The truck stopped. I opened the door. The truck driver told me to get in.

I did.

The truck driver was blunt. He said he never picked up hitchhikers, that if it had not been sleeting and if I had not been in uniform and if it had not been near Christmas, he would have driven on by.

I thanked him.

He said he did not know how long he would keep driving, that the weather was getting worse, that he might have to stop at a truck stop up the road and stay there the rest of the night.

He did say he was also trying to get home for Christmas.

We talked. About the weather, sports, military service, life on the road.

Most of the time, we seemed to be in the only vehicle on the highway.

Slowly, the hours, the hundreds of miles went by.

Sleet seemed to be our only highway companion.

We came upon one truck stop, then another. As we passed each one, he said that since he had made it this far he would keep trying.

Please do.

We did come to that proverbial fork in the road. He needed to take that part of the fork that went right that would take him home for Christmas.

I needed to go left. He stopped. I thanked him for the ride, wished him Merry Christmas and good luck driving on the ice the rest of the way and got out of the truck.

It was long past midnight, icy cold and the sleet was relentlessly pounding my face.

I watched the truck – with its multitude of red running lights, making it there in the chilly darkness look something like a combination of a giant, rolling sleigh and a welcoming, cheerful Christmas tree — until it disappeared down the road.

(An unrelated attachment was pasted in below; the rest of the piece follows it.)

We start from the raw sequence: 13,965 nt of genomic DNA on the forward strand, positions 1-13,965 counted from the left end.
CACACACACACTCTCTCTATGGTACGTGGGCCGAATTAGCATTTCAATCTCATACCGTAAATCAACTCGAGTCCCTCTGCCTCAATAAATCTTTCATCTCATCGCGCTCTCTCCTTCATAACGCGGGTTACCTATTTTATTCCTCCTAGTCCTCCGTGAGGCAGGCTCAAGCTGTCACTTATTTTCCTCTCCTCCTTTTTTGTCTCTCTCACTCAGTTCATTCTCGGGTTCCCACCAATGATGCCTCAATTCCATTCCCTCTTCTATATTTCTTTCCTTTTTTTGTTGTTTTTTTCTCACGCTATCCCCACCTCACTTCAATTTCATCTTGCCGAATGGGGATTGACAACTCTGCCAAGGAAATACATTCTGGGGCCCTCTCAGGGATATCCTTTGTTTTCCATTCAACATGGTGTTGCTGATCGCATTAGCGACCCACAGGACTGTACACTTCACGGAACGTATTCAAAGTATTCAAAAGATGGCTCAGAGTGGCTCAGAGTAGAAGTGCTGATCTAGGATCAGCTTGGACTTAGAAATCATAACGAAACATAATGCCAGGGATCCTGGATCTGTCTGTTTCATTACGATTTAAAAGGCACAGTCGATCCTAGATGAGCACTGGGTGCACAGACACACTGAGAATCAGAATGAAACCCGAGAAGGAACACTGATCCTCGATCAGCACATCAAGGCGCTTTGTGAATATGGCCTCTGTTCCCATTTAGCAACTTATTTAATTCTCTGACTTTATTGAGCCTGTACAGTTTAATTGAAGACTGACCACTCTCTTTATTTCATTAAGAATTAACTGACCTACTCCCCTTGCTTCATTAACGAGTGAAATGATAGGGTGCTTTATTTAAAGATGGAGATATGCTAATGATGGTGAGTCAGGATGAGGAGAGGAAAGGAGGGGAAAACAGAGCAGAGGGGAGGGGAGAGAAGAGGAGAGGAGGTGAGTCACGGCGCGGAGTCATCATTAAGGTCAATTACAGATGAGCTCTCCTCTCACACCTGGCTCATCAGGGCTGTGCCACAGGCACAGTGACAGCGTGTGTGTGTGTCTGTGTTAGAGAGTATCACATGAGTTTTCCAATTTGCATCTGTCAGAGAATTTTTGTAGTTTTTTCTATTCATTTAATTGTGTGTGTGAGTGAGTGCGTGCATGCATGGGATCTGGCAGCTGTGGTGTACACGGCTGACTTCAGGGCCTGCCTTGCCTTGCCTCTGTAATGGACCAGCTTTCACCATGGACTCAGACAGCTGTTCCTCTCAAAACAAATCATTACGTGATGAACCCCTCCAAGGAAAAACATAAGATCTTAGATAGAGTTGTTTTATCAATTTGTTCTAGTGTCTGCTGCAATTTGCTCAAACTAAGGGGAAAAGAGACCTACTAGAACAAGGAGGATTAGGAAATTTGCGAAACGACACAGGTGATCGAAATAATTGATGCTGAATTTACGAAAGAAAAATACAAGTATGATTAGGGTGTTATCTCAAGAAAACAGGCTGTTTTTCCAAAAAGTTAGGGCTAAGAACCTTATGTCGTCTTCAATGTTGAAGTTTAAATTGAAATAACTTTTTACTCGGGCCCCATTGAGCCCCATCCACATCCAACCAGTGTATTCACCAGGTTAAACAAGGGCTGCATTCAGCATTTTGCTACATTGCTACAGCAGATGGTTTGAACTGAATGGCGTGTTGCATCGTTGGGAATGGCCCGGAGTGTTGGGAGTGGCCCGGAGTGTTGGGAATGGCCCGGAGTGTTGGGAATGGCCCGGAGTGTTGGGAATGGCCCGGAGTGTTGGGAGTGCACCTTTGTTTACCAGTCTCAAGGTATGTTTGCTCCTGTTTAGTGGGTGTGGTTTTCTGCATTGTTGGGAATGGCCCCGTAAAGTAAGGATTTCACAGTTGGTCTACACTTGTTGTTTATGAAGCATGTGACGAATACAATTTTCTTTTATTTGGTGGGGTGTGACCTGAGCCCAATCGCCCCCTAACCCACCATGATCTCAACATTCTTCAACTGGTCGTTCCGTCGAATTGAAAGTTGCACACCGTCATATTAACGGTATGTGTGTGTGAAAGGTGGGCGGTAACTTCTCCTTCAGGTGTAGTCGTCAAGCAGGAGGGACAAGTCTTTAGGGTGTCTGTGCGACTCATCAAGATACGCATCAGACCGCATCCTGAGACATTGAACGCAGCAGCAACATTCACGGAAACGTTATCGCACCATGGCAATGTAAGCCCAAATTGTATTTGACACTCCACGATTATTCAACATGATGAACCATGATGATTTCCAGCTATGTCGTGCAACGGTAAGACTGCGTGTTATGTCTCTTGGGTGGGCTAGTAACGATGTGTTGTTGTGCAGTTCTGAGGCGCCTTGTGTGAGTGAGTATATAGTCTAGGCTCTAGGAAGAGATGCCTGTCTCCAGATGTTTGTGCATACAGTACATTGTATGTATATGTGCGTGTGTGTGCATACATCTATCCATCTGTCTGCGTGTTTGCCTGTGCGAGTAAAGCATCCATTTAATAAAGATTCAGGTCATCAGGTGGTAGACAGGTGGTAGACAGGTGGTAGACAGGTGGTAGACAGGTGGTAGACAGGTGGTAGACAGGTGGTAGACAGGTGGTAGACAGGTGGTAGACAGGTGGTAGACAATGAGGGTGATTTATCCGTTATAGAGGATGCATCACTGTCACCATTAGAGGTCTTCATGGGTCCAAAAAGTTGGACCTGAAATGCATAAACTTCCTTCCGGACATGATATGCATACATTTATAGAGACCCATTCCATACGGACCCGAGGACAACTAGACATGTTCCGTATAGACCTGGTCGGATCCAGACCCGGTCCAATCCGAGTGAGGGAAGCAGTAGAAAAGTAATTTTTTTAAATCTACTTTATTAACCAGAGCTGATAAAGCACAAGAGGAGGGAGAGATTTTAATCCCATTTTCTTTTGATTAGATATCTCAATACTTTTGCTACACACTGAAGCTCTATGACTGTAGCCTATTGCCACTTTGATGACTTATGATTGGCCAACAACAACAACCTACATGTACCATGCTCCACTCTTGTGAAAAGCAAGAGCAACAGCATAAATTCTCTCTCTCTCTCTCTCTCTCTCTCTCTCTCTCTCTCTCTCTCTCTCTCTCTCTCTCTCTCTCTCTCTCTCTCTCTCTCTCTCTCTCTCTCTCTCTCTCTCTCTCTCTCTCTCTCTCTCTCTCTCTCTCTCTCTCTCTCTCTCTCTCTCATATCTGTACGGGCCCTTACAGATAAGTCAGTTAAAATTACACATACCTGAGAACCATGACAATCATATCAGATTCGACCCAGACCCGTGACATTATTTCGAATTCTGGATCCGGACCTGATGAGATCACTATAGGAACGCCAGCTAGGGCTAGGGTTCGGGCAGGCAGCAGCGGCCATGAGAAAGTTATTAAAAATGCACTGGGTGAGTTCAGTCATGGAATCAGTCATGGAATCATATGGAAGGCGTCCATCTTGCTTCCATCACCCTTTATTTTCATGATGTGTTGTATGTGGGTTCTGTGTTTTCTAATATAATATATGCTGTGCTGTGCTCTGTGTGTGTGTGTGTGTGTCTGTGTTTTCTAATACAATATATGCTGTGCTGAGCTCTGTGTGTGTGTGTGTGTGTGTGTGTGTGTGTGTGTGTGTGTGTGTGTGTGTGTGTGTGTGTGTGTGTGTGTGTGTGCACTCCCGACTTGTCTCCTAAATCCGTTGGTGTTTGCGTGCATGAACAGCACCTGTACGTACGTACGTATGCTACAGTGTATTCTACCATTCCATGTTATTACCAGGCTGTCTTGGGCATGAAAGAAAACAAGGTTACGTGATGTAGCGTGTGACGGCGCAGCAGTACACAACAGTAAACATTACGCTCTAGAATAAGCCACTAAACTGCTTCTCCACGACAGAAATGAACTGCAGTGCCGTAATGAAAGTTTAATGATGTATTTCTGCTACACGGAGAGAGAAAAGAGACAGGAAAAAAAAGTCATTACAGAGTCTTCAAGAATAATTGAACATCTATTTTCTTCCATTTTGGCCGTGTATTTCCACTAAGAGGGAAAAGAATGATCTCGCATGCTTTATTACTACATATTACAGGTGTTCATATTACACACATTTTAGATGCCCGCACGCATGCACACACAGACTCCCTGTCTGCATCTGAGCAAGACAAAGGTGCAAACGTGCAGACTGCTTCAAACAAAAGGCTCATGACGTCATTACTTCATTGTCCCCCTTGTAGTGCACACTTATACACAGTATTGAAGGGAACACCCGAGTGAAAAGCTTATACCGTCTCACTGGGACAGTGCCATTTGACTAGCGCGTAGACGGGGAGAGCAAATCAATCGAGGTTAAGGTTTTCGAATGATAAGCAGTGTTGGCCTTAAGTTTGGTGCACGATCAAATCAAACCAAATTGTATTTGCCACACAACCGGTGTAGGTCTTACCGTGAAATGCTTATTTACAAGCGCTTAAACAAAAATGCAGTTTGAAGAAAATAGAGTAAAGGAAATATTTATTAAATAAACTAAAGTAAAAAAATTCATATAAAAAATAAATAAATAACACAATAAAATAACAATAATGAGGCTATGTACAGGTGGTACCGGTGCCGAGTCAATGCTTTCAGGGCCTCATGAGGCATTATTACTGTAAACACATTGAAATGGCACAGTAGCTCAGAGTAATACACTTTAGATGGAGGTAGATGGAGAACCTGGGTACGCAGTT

Then, all I could see was blackness, if you can see blackness.

That night I did, as the blackness and the cold swallowed hope.

What I did not see were headlights.

I waited and waited and waited. No headlights.

I took a chocolate bar out of my duffle bag and munched it.

Weary, I leaned against a highway sign.

The relentless sleet showed me no mercy.

I laughed out loud as I imagined some newspaper headline somewhere saying something like:

“Sailor Freezes to Death Clinging to Highway Sign and Clutching Chocolate Bar.”

Then I did calisthenics so I could maybe warm up. Didn’t work too well. But it did help pass the time.

And keep that imagined headline from coming true.

I had made most of the trip and was within wishing distance of getting home for Christmas but couldn’t seem to finally get there.

Then, headlights.

Prayers do too get answered.

A couple, also wanting to make it home for Christmas, stopped, picked me up and took me the last miles of my journey.

All of this was decades ago. But to this day at Christmas I think about that hitchhiking trip and that truck driver who, in a quite real way, was Santa.

Santa, in an 18-wheel, gigantic, rolling sleigh going down the icy roads and also in the imagination looking something like a brightly-lit Christmas tree.

Santa, delivering not toys but a young sailor most of the way home for Christmas.

Roger Summers is a journalist, essayist and author. Roger’s latest book is The Ladies in the Pink Hats and My Johnny.